Way late on this. I took a nap earlier and slept through my alarm, so best laid plans there. This was the kind of read that I didn’t know I needed until I was midway through it and kept pausing to bother my poor mother about bits that I was really enjoying. So, with no further ado, this is Lily Craig’s Pretend Girlfriend. Enjoy!Pretend Girlfriend cover

The best revenge, they say, is living well. When Celeste Lamontagne receives an invitation to her cheating ex-girlfriend’s wedding she knows that isn’t true. The best revenge is being seen living well, and to do that Celeste will need a happy relationship to show off during the wedding cruise through the Mediterranean. A happy relationship with a girl outside the social strata she and her ex share so no one can discover the truth, that she hasn’t let anyone close since they broke up. That’s where free spirited stylist Lane comes in, all she has to do is play the part of Celeste’s loving girlfriend for the duration of the cruise and she’ll be set up with a second chance in New York’s fashion scene. They just have to convince a yacht full of people that they’re a couple for two weeks without getting caught. Two weeks without stumbling over each other, spilling the secret, or butting heads too hard might be manageable if they can handle the sparks stirring up between them.

A solid three quarters of the appeal Lily Craig’s Pretend Girlfriend held for me starting out was that it is built on the fake dating trope. That sort of deal where two characters fake a relationship for one reason or another but it’s obvious from the start that one or both of them are totally into the other, and of course they wind up together because it’s a romance trope. It’s meant to have a happy ending. I have no idea why I’m as about this trope as I am, but here we are.

Pretend Girlfriend has more than a fair amount of repetition and not a ton of plot. There’s some places where it feels kind of soap opera-esque, with really big reactions to things the reader hadn’t been in on either. Despite all that, it is a lot of fun. Celeste and Lane are two very different characters from two very different sets of circumstances. They play off each other well for a lot of the book and the places where they don’t do a good job of setting up a situation where their personalities would absolutely clash.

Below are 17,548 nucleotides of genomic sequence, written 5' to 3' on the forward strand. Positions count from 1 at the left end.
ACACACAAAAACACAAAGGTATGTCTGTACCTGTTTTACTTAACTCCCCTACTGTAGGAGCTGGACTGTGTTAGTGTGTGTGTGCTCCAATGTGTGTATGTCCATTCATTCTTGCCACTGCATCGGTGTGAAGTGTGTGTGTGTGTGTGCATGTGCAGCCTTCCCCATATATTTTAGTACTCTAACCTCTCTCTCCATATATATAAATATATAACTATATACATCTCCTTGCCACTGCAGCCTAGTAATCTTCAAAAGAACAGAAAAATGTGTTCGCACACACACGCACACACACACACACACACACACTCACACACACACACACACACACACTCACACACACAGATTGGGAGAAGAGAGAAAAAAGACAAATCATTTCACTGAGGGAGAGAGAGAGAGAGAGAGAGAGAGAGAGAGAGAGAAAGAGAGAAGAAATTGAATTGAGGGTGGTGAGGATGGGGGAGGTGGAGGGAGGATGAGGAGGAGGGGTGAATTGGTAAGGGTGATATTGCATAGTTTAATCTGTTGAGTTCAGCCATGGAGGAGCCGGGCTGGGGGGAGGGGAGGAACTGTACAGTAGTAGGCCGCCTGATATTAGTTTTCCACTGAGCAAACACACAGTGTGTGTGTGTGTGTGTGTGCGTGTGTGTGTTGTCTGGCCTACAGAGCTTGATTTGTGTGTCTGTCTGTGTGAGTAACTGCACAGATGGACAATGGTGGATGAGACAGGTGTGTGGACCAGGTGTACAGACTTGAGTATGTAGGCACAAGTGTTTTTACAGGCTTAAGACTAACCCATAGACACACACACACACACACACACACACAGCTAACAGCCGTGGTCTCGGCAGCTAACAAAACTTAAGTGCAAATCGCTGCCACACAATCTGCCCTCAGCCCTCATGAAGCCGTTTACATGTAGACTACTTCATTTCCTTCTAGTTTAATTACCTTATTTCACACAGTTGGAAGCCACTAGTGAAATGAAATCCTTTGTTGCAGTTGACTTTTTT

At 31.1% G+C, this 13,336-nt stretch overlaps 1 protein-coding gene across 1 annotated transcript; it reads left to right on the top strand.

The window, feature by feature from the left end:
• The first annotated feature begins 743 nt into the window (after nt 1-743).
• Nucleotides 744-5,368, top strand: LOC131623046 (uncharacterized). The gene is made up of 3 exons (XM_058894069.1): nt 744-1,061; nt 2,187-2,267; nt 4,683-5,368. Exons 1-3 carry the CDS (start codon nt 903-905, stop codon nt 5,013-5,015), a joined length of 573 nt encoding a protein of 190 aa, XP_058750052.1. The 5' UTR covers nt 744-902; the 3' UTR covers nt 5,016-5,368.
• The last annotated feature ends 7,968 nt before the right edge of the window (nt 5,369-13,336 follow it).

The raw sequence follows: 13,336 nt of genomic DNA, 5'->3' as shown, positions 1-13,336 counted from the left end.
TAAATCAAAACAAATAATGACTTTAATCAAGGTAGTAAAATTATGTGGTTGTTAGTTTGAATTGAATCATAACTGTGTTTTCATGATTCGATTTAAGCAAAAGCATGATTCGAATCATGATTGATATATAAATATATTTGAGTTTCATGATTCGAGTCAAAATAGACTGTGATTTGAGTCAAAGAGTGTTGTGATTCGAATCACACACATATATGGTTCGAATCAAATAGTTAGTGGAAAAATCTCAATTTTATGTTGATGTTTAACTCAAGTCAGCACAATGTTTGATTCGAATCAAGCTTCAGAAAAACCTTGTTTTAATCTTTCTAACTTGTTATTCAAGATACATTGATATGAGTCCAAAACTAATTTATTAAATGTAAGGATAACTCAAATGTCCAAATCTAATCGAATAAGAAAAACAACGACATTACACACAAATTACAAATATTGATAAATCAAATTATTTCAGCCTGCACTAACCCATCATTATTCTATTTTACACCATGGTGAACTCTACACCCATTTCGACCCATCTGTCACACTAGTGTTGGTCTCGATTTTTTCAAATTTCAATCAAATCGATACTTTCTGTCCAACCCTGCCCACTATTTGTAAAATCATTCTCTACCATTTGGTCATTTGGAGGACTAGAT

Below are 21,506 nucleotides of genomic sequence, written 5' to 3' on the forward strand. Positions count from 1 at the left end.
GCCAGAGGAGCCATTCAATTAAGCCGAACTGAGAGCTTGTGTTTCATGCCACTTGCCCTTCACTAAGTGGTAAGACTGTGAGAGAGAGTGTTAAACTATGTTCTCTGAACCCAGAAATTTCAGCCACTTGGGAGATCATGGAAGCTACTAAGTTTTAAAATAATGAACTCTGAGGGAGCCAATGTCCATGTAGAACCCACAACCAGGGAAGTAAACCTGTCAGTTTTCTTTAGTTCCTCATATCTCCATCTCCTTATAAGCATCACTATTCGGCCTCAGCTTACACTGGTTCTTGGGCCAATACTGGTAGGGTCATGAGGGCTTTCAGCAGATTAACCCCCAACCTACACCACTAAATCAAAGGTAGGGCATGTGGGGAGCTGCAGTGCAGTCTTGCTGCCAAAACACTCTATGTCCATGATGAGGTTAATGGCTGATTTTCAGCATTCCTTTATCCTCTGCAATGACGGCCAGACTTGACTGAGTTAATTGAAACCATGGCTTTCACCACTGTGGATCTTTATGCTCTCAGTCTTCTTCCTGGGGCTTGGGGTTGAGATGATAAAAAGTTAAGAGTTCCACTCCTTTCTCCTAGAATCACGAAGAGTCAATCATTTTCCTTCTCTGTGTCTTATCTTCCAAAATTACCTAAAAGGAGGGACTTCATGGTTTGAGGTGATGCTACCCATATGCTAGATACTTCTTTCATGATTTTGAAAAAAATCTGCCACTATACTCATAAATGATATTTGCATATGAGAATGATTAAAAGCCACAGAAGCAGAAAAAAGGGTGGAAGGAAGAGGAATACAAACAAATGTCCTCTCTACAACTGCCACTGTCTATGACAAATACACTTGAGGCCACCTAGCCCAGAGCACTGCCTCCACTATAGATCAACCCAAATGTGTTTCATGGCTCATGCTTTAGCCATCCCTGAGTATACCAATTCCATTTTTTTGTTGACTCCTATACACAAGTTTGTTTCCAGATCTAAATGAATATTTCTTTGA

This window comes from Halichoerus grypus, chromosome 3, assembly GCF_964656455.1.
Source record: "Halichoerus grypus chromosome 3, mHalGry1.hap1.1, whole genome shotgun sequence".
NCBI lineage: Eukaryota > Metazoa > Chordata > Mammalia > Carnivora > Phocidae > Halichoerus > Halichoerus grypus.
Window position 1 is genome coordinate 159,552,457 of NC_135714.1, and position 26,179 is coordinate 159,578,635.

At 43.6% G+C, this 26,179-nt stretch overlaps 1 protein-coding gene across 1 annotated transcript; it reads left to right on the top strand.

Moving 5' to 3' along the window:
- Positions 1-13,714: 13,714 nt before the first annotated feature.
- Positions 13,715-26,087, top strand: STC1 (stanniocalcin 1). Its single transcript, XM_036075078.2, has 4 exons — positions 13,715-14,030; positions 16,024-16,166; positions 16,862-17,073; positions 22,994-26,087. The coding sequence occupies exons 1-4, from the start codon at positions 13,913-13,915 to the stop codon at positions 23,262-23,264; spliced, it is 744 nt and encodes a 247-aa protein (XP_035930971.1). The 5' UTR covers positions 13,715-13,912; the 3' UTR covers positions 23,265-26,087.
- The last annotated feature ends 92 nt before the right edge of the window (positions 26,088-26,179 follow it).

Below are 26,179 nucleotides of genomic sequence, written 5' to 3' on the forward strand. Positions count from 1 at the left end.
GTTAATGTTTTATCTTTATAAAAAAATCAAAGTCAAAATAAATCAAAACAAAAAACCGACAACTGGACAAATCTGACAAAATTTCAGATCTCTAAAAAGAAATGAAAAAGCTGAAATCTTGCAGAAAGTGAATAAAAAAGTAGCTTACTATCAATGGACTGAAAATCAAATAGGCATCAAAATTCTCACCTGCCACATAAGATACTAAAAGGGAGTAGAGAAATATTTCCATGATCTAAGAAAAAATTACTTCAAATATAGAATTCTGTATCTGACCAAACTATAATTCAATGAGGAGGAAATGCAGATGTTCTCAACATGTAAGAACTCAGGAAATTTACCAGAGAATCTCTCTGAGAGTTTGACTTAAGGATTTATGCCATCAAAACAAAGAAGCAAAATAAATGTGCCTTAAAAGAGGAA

There is a lot of mutual pining and deciding that the other is just in it for the job. That, I admit, got a little old especially since it was intercut with the characters making huge strides in caring for and getting to know each other. It was never so bad that it became unreadable, but it did get to a point where it felt like it was being used to keep Celeste and Lane in a holding pattern longer than necessary. It also made the cruise feel like it had gone on for far more than two weeks by the time the climax hit.

Contrasting that though, I really enjoyed the bits with the two out and about at the cruise’s various stops. Celeste trying to show she cared and finding that she was enjoying herself while with Lane was pretty great. The banter between them was fun. And it actually felt like Celeste was loosening up and having more fun as the book continued.

So, yeah, Pretend Girlfriend was a lot of fun. It doesn’t need much of a plot because the focus is squarely on the protagonists getting closer and falling for each other. It’s fun and light and a little ridiculous, so Pretend Girlfriend gets a four out of five from me. It has a base trope that I really like and fun characters that I wouldn’t mind seeing more of.

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